Using a Flash When Outside :: Digital Photo Secrets
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Using a Flash When Outside

by David Peterson 9 comments

It might not occur to you to use a flash outdoors, especially in the middle of the day. After all, there’s plenty of light around, and all of your shots should expose without any camera shake issues. I won’t argue with you that there is a lot of light outdoors, but where is it coming from? The sun is basically one giant lightbulb in the sky, and it only shines in one direction on the surface of the Earth. What are you going to do if it isn’t shining on your friend’s face?

Fill flash to the rescue

You use a fill flash. Photos with shadowy areas in the foreground don’t appear balanced, and they rarely look good. As a general rule, you will want to remove shadows on people’s faces or any subject in the foreground. A fill flash simply adds an extra burst of light to balance out the light in your photo and make it more visually appealing.

The following is an example of a backlit outdoor photo with no fill flash:

As you can see, her face is a little dark. The sun is actually behind her, so the only light reaching her is the light reflected off of the water. When I talk about an “imbalance” in a photo, I am talking about the fact that everything around her is much brighter than she is. The sky, the water, the boat, the clouds, everything. She seems a little out of place.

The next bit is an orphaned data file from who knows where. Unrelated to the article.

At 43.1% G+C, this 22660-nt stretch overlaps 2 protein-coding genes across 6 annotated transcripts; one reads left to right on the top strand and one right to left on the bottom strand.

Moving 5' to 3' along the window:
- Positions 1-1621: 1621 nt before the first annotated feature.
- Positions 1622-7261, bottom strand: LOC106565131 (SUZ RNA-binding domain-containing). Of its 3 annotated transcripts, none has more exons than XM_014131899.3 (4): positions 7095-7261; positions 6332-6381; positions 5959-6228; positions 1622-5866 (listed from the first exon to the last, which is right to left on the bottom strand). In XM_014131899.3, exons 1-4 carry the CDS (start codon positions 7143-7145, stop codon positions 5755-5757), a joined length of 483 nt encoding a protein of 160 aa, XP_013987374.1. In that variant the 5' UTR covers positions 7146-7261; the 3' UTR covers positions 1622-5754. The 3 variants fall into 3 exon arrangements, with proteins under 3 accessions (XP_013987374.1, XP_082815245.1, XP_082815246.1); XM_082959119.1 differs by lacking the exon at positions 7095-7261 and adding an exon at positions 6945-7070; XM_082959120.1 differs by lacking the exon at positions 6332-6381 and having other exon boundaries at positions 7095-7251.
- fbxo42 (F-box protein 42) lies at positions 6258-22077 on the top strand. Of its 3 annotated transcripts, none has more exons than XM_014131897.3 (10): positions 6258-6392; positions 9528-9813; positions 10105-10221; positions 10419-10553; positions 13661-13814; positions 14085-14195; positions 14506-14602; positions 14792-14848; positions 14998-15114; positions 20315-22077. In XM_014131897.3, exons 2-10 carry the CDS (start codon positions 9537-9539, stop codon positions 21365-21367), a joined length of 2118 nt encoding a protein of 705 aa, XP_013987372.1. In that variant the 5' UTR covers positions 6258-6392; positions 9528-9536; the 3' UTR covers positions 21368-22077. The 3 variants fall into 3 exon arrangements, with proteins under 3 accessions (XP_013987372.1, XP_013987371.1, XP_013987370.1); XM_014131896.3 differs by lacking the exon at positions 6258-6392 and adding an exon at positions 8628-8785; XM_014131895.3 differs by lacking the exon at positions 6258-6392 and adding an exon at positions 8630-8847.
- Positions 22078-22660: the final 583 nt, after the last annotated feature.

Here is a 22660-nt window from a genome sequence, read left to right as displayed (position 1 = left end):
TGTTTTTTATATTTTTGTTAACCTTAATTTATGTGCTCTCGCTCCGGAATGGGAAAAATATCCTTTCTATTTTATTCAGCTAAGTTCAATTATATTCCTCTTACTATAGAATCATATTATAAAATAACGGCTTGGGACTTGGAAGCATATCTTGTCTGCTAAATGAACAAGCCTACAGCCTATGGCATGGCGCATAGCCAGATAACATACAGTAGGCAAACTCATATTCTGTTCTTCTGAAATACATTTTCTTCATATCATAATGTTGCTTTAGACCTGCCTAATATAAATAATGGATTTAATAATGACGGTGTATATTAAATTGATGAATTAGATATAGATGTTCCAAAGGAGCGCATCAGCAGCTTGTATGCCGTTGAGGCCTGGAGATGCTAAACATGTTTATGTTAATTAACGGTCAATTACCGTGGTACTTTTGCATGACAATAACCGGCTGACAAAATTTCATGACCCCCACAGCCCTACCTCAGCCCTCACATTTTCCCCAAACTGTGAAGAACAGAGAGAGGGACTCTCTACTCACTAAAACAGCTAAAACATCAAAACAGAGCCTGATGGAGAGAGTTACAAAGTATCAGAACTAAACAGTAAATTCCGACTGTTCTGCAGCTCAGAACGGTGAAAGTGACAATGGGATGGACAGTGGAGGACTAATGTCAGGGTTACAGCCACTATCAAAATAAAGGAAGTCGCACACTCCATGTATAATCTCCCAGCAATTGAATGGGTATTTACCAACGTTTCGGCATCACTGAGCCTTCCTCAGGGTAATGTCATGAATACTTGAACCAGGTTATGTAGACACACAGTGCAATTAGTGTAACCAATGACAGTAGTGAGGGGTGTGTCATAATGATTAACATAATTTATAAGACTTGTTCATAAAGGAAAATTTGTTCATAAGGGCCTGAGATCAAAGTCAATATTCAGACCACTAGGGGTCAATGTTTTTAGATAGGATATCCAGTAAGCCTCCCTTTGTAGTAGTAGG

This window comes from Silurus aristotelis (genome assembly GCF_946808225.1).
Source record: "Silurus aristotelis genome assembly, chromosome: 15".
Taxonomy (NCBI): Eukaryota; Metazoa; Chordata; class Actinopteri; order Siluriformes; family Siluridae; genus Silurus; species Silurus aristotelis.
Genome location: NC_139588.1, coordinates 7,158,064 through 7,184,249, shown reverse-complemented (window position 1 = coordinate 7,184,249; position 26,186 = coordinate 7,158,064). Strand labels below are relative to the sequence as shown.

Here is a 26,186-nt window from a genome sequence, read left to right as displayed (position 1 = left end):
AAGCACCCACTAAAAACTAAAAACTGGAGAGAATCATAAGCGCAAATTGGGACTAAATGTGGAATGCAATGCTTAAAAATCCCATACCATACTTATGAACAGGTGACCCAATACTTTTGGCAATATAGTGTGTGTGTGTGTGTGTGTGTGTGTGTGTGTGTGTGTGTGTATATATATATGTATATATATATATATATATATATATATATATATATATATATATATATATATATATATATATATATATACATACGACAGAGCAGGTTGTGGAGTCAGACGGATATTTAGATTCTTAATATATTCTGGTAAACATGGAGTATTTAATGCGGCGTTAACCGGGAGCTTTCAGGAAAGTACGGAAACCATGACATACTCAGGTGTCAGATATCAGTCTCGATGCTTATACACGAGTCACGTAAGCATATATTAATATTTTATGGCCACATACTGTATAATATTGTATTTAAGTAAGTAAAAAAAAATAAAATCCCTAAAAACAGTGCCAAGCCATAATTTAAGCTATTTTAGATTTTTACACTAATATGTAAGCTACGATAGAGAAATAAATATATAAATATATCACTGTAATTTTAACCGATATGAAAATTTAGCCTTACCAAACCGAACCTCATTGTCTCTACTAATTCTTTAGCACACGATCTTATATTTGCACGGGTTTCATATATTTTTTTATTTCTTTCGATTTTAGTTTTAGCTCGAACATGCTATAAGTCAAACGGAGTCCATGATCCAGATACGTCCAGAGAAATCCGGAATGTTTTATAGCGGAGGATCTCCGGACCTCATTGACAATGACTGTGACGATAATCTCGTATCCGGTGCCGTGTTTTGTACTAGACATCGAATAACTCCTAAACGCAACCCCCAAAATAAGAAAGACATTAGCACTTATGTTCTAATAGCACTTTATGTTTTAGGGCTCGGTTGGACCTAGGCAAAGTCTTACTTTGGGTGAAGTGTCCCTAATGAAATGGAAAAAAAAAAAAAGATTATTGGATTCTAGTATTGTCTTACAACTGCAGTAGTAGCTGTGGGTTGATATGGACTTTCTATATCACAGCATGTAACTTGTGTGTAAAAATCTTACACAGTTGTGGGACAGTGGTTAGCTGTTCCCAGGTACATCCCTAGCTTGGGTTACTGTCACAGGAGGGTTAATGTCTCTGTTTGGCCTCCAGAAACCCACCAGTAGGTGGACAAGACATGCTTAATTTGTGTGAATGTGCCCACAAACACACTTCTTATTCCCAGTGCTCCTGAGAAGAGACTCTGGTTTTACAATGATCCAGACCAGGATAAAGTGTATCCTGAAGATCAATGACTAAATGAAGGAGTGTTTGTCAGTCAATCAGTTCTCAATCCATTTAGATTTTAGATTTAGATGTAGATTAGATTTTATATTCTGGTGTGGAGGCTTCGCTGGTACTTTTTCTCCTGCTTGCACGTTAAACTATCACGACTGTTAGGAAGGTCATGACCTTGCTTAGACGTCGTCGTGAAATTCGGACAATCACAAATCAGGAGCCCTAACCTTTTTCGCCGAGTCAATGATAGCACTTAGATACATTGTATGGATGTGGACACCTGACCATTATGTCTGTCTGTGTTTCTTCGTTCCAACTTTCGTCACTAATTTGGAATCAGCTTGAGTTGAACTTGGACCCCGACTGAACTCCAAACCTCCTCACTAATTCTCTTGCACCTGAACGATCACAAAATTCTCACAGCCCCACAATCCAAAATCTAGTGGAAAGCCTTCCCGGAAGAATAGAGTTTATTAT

But if we add in a fill flash, you’ll be able to tell the difference right away:

Despite the fact that her smile will always make the picture much more appealing, she doesn’t seem as out of place in the photo any more. The fill flash basically throws just enough light on her to make her the same brightness as everything else in the scene.

When to use a fill flash

So when should you use a fill flash outdoors? I suggest you use one whenever the light source is not directly on your subject or it is too dim. If the sun is behind your subject, your subject is in the shadow of some other object, or the sun has gone down and its light is too faint to get a good exposure, use a flash.